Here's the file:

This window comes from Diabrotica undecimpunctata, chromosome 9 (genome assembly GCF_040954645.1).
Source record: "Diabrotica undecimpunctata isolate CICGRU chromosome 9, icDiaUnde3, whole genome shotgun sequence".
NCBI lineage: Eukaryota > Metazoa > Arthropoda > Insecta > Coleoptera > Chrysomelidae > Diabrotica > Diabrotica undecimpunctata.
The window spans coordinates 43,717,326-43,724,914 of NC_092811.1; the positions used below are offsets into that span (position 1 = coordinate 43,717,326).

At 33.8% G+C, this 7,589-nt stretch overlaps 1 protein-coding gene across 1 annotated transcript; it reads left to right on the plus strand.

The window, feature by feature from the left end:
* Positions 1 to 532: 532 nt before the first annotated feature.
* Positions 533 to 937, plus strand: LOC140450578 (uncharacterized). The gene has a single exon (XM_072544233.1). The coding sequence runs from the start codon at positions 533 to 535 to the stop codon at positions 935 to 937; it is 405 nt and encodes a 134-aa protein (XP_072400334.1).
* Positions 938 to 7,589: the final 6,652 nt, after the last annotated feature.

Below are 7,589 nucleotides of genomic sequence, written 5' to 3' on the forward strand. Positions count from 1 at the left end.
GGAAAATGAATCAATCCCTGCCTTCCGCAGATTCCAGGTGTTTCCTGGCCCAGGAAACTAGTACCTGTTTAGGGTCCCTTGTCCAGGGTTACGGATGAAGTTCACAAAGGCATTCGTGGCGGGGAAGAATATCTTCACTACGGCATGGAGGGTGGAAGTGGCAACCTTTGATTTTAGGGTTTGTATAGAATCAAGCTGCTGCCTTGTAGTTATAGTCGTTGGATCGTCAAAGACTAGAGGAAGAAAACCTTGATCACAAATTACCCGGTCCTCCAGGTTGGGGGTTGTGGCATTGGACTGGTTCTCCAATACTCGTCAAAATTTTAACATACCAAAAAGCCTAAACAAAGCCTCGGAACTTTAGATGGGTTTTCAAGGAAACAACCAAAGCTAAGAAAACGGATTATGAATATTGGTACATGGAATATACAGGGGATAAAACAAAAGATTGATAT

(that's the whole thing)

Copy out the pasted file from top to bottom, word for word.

This window comes from Diabrotica undecimpunctata, chromosome 9 (genome assembly GCF_040954645.1).
Source record: "Diabrotica undecimpunctata isolate CICGRU chromosome 9, icDiaUnde3, whole genome shotgun sequence".
NCBI lineage: Eukaryota > Metazoa > Arthropoda > Insecta > Coleoptera > Chrysomelidae > Diabrotica > Diabrotica undecimpunctata.
The window spans coordinates 43,717,326-43,724,914 of NC_092811.1; the positions used below are offsets into that span (position 1 = coordinate 43,717,326).

At 33.8% G+C, this 7,589-nt stretch overlaps 1 protein-coding gene across 1 annotated transcript; it reads left to right on the plus strand.

The window, feature by feature from the left end:
* Positions 1 to 532: 532 nt before the first annotated feature.
* Positions 533 to 937, plus strand: LOC140450578 (uncharacterized). The gene has a single exon (XM_072544233.1). The coding sequence runs from the start codon at positions 533 to 535 to the stop codon at positions 935 to 937; it is 405 nt and encodes a 134-aa protein (XP_072400334.1).
* Positions 938 to 7,589: the final 6,652 nt, after the last annotated feature.

Below are 7,589 nucleotides of genomic sequence, written 5' to 3' on the forward strand. Positions count from 1 at the left end.
GGAAAATGAATCAATCCCTGCCTTCCGCAGATTCCAGGTGTTTCCTGGCCCAGGAAACTAGTACCTGTTTAGGGTCCCTTGTCCAGGGTTACGGATGAAGTTCACAAAGGCATTCGTGGCGGGGAAGAATATCTTCACTACGGCATGGAGGGTGGAAGTGGCAACCTTTGATTTTAGGGTTTGTATAGAATCAAGCTGCTGCCTTGTAGTTATAGTCGTTGGATCGTCAAAGACTAGAGGAAGAAAACCTTGATCACAAATTACCCGGTCCTCCAGGTTGGGGGTTGTGGCATTGGACTGGTTCTCCAATACTCGTCAAAATTTTAACATACCAAAAAGCCTAAACAAAGCCTCGGAACTTTAGATGGGTTTTCAAGGAAACAACCAAAGCTAAGAAAACGGATTATGAATATTGGTACATGGAATATACAGGGGATAAAACAAAAGATTGATAT